Originally created 08/22/06

Atlanta's ex-mayor reports to prison

ATLANTA - Former Atlanta Mayor Bill Campbell's once flashy lifestyle was replaced Monday by the tedium of a Florida federal prison camp, where a tiny cell and monotonous grunt work will welcome him.

The two-term mayor began his 2-year prison sentence for tax evasion at Miami's Federal Correctional Institution, a jarring fall for the one-time rising Democratic star.

Mr. Campbell presided over one of the most prosperous periods in Atlanta's history, helping to transform its skyline and governing the city as it held the 1996 Summer Olympics.

He became the target of a years-long federal investigation into corruption at Atlanta City Hall, which also led to the conviction of 10 of Mr. Campbell's subordinates.

During the trial, prosecutors tried to prove that Mr. Campbell had taken more than $160,000 in illegal campaign contributions, cash payments, junkets and home improvements from city contractors while he was mayor from 1994 to 2002.

He was convicted of three counts of tax evasion in March and ordered to pay more than $60,000 in back taxes. But a federal jury acquitted him of bribery and racketeering charges stemming from accusations that he lined his pockets with payoffs from city contractors while he was Atlanta's leader.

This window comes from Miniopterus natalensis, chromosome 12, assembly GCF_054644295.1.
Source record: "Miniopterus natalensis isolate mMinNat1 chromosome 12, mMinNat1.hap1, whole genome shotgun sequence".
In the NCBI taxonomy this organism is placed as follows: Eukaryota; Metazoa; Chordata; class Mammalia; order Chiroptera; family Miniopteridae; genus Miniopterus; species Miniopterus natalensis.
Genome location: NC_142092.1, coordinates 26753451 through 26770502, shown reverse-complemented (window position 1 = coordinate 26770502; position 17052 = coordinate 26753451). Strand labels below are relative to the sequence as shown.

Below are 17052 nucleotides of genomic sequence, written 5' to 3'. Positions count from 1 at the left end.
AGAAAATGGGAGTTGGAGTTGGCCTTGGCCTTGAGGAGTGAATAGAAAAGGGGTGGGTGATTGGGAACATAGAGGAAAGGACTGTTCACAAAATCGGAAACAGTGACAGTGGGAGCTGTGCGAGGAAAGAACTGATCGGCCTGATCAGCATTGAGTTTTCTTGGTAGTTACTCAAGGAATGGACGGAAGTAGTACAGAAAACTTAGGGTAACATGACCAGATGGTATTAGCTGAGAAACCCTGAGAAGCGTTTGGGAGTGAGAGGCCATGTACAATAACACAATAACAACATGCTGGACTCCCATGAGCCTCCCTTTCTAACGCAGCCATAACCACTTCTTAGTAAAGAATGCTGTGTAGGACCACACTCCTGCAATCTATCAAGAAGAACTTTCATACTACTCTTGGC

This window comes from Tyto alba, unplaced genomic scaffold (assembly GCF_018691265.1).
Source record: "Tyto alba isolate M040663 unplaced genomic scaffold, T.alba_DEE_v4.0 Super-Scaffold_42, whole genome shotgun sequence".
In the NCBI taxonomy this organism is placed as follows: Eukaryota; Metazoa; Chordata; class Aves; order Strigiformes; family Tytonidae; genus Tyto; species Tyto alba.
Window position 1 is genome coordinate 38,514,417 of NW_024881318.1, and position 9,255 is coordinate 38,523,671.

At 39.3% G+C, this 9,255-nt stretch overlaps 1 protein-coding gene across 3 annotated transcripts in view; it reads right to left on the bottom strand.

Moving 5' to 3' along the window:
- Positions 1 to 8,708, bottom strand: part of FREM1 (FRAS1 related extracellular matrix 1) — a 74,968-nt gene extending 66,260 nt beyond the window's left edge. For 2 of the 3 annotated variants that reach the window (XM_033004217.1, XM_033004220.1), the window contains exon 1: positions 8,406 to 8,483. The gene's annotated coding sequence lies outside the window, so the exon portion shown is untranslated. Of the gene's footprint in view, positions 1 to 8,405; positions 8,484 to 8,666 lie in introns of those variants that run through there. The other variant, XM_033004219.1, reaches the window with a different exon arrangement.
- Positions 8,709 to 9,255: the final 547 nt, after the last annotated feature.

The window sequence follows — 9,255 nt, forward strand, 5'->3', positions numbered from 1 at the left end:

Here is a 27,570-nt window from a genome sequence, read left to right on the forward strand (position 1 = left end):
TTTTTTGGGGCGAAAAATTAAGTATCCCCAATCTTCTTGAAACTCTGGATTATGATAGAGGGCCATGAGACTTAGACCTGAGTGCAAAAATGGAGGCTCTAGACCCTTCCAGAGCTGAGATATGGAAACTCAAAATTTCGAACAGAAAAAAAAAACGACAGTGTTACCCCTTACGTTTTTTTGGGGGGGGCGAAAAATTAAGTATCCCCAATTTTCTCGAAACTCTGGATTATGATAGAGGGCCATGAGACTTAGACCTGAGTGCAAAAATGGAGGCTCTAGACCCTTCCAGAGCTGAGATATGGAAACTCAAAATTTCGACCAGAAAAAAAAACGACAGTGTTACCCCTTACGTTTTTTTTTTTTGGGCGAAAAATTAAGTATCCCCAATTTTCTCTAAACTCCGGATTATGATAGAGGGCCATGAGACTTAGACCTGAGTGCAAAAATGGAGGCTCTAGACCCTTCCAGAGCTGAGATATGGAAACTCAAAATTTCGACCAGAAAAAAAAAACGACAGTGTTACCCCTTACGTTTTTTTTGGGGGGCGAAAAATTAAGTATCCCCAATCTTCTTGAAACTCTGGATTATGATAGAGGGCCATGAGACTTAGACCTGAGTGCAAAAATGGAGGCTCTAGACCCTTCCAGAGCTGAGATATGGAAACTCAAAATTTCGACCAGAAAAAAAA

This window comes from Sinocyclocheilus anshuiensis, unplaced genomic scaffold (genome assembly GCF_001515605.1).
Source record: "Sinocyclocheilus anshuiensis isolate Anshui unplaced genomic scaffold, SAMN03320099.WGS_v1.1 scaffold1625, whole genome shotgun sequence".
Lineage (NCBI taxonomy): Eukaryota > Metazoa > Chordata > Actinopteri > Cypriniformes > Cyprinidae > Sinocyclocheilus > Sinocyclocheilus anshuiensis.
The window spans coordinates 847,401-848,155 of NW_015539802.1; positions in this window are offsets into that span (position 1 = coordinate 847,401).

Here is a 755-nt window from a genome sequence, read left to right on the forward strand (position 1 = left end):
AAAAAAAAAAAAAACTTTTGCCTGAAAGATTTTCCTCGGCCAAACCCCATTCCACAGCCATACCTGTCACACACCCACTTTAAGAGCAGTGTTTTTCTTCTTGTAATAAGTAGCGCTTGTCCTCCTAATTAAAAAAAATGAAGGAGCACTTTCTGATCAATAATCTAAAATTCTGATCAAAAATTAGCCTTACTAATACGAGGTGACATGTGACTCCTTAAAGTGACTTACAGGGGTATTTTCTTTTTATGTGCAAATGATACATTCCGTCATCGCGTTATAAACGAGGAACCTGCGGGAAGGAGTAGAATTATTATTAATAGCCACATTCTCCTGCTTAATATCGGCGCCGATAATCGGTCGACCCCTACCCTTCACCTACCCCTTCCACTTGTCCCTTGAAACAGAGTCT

Mr. Campbell and his attorneys said the acquittal was a vindication, and they plan to appeal the tax evasion charges to the 11th Circuit Court of Appeals.

"We maintain that once the 11th circuit receives our full appeal, that we will prevail and that Mayor Campbell will be released," said Mawuli Davis, Mr. Campbell's attorney.

Mr. Campbell first made a name for himself as a 7-year-old in Raleigh, N.C., where he integrated the city's school system as the lone black child at Murphey School.

He moved to Atlanta to join a law firm, and at 28, he became a city councilman. Anointed by Maynard Jackson, Atlanta's first black mayor, Mr. Campbell sailed to victory in his first mayoral election.

He left the city with a budget deficit and failed to fix the city's crumbling infrastructure.


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